Mario Benedetti vs Mario Vargas Llosa: The political discussion between two great letters

Friendship between Mario Benedetti, Uruguayan author who is commemorated one hundred years of birth this September 14, and Mario Vargas Llosa emerged in the mid-sixties, during a visit by the Peruvian writer to Uruguay.

It was the time of the cuban revolution, whose ideals were endorsed by several Latin American intellectuals who later divided as a result of the Padilla case. A division that, according to Vargas Llosa, cooled his relationship with Benedetti, who decided to support the government of Cuba.

Between January and June 1984, however, both writers agreed again, but this time on the pages of the diary The country, where they starred in a fiery exchange of letters in which each one defended their political ideals.

Next, we recall some passages of this heated controversy that unveiled the political positions of two pillar names for Latin American letters.


The controversy between Benedetti and Vargas Llosa had its origin in an interview that the Roman magazine Panorama did to Nobel Prize in Literature on January 2, 1984. With the title of “Corrupt and content“, The Peruvian author rebuked his Latin American colleagues who have not reconsidered their left-wing ideological schemes and remain conditioned”like Pavlov’s dog”.

He saved from this classification Octavio Paz, Jorge Edwards and Ernesto Sabato, but when the journalist questioned him about those “conditioned intellectuals”, Vargas Llosa did not hesitate to answer: “Gabriel Garcia Marquez, Mario Benedetti and Julio Cortazar“, Who incidentally described as the” most illustrious “among so many thinkers” medium and minor.

To this statement, the author of “Poems of the office” replied on April 9 with the column “Neither corrupt nor happy”. In it, she accused. Vargas Llosa to take a “spectacular” political turn, then, beyond his defense of freedom, “15 years ago he was enthusiastically supported by the Latin American left, and today he is flattered and embraced by the right”.

They are signs to keep in mind“Said the poet. “The left tend to err in their fervor; rights, almost never”He added. And then he alluded that the true conditioner was the author of “The Green House”, for not noticing that underdevelopment in the Latin countries was the product of imperialism rather than the “literate and evil intellectual”.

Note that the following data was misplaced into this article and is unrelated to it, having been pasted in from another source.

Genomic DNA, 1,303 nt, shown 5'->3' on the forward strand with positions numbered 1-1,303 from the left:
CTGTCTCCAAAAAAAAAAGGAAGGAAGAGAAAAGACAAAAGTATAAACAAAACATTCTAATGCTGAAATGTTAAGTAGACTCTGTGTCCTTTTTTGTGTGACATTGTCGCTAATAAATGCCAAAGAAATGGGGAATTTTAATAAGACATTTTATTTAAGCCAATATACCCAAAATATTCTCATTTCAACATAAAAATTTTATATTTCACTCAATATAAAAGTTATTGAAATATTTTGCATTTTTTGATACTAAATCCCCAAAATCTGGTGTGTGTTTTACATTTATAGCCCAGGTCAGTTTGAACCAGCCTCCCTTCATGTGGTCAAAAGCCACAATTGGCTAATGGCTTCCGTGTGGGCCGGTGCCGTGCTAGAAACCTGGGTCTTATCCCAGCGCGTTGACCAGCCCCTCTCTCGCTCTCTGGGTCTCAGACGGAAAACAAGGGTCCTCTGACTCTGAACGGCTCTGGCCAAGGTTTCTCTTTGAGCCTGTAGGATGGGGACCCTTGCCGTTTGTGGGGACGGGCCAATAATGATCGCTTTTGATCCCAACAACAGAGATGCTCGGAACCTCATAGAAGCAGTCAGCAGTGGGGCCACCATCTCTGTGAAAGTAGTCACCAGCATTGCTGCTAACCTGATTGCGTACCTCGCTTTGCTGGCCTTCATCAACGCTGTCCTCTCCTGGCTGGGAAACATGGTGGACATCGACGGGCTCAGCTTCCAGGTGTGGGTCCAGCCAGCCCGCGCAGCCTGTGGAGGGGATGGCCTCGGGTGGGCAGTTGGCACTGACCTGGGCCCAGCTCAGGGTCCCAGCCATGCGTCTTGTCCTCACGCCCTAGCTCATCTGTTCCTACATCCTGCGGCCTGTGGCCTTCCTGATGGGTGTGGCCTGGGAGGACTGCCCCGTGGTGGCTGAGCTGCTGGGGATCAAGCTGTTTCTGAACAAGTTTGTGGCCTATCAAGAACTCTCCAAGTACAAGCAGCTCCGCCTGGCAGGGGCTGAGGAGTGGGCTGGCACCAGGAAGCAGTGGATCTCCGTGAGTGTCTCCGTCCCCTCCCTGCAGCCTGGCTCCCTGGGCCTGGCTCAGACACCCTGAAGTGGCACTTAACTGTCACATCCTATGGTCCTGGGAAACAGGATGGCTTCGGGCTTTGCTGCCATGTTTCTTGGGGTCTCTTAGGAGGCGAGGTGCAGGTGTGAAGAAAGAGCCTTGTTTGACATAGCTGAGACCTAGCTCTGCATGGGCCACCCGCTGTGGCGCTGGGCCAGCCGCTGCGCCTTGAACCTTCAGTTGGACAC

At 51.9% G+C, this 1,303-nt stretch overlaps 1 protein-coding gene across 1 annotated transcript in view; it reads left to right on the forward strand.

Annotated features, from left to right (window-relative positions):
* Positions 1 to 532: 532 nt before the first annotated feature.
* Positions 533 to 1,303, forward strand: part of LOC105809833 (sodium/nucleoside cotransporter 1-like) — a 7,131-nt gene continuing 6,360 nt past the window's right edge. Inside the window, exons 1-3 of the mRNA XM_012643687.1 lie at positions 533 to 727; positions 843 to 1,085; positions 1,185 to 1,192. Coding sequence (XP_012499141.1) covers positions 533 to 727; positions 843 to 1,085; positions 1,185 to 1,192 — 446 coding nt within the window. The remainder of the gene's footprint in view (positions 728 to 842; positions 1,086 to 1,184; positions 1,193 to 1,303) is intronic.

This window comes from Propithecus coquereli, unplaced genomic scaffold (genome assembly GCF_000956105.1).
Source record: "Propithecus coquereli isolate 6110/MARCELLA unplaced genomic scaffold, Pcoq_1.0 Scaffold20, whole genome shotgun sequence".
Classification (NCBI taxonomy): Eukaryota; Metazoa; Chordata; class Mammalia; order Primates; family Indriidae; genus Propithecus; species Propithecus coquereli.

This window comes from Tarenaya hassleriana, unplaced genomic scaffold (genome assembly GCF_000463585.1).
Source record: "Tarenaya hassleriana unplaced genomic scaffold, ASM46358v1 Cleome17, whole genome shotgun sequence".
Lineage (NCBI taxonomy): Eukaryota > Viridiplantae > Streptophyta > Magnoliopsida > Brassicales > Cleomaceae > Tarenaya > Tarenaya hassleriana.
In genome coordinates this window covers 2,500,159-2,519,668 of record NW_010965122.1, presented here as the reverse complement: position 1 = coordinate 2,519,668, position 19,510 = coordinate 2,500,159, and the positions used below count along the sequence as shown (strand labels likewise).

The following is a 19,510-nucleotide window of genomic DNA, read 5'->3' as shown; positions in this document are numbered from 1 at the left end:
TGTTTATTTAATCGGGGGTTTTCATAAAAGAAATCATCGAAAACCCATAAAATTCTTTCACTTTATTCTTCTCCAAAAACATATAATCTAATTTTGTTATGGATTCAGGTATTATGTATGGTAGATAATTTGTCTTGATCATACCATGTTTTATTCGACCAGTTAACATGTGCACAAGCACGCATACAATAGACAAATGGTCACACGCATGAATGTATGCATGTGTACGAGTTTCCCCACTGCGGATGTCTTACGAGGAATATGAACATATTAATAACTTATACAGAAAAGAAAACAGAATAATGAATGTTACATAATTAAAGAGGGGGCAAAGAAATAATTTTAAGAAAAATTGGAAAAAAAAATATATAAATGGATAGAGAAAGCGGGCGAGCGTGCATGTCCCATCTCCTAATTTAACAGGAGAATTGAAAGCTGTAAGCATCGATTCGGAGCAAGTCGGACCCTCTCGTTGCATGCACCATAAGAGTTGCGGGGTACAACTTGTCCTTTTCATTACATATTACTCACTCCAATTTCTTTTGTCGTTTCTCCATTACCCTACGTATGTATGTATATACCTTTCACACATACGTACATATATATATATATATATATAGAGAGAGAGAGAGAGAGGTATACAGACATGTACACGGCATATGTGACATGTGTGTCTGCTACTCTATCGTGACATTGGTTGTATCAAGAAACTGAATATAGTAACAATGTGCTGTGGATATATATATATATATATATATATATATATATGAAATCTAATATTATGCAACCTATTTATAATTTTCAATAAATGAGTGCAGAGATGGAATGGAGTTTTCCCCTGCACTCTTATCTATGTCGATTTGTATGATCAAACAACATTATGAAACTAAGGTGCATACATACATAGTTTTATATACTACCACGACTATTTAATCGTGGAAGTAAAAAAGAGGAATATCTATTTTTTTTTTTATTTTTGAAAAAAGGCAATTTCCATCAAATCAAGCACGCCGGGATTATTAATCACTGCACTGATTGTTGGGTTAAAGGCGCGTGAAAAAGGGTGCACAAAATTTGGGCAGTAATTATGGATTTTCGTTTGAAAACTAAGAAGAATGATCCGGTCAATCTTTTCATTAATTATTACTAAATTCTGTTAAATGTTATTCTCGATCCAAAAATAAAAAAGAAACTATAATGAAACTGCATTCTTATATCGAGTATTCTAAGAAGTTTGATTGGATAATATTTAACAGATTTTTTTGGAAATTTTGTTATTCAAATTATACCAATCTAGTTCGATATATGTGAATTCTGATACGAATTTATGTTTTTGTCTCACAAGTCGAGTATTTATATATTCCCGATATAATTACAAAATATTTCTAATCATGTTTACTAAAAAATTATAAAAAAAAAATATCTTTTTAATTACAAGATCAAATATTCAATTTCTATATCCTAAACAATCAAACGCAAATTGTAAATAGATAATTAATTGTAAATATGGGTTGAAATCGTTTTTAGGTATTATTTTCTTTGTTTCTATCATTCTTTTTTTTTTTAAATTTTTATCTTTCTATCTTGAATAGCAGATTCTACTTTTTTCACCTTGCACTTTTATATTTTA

Quite a revelation, although it is difficult for us to imagine that Carpentier The Neruda are more guilty of our miseries than United Fruit or Anaconda Copper Mining“, he added, but not before asking Vargas Llosa” a minimum seriousness in the political proposals “and sharing that his” flurry of grievances “seemed quite disappointing.

Finally, he drew attention that his colleague from Arequipa should not resort to “the cheap shot, the illicit game to reinforce his respectable arguments.” “Fortunately, the work of Vargas Llosa it is clearly located to the left of its author, and will continue to be read with relish by Pavlov’s zombies, robots and dogs”, He concluded.


A few months later, on June 14, Vargas Llosa counterattacked the arguments of Benedetti with an opinion piece titled “Among namesakes”. After praising his creative “boldness and freedom”, he noted that Benedetti he owned a “puzzling conformism in the ideological domain“By endorsing” more dubious dogmas “and” mere slogans of propaganda. “

He then took the cases of Pablo Neruda and Alejo Carpentier to illustrate the conditioning of left-wing intellectuals: on the one hand, the radicalism of the Chilean author, whose “vision of the world, as a politician and writer was Manichean and dogmatic,” and on the other, that of the Cuban writer, an “official” of the Revolutionary government that never was against.

For him author of “The city and the dogs”, the civic role of both writers was reprehensible because they resigned “to the first duty of the intellectual: to be free”. And, in that sense, he implied that he opposed dictatorships regardless of political overtones. “What do we replace them with? With democratic governments, as I would like? Or with other dictatorships, like the Cuban one, that he [Benedetti] defends?“, he finished.

To these words, Benedetti he replied four days later. According the author of “The truce”, Vargas Llosa He was not able to understand that any Latin American writer supported “revolutions like the Cuban or Nicaraguan” freely. “Personally, I have a better opinion of my colleagues”He wrote, then added that he did not seek to label anyone as corrupt, cynical or opportunistic.

He also reproached Vargas Llosa that there were several artists killed by the dictatorship of Fulgencio Batista, To who Fidel Castro overthrew with his revolution. And he mentioned in passing: “the revolutionary government has not killed any writer”.

In this sense, he ironically stated that his “namesake” was no longer seduced by revolutions or made the effort to understand them due to his defense of democratic reforms that could serve as make-ups for dictatorships. “The electoral requirement of Vargas Llosa instead includes rulers like Somoza, Stroessner, and other ‘vermin’ who never forgot that formal requirement”, He indicated. “So there is semantic democracy for all tastes,” he added.

And to conclude, Benedetti rescued the good literature of Vargas Llosa, although he concluded: “I believe that for the process of economic, social and political liberation in Latin America, the enemy is not exactly the USSR, but definitely the United States”.


Leave a Comment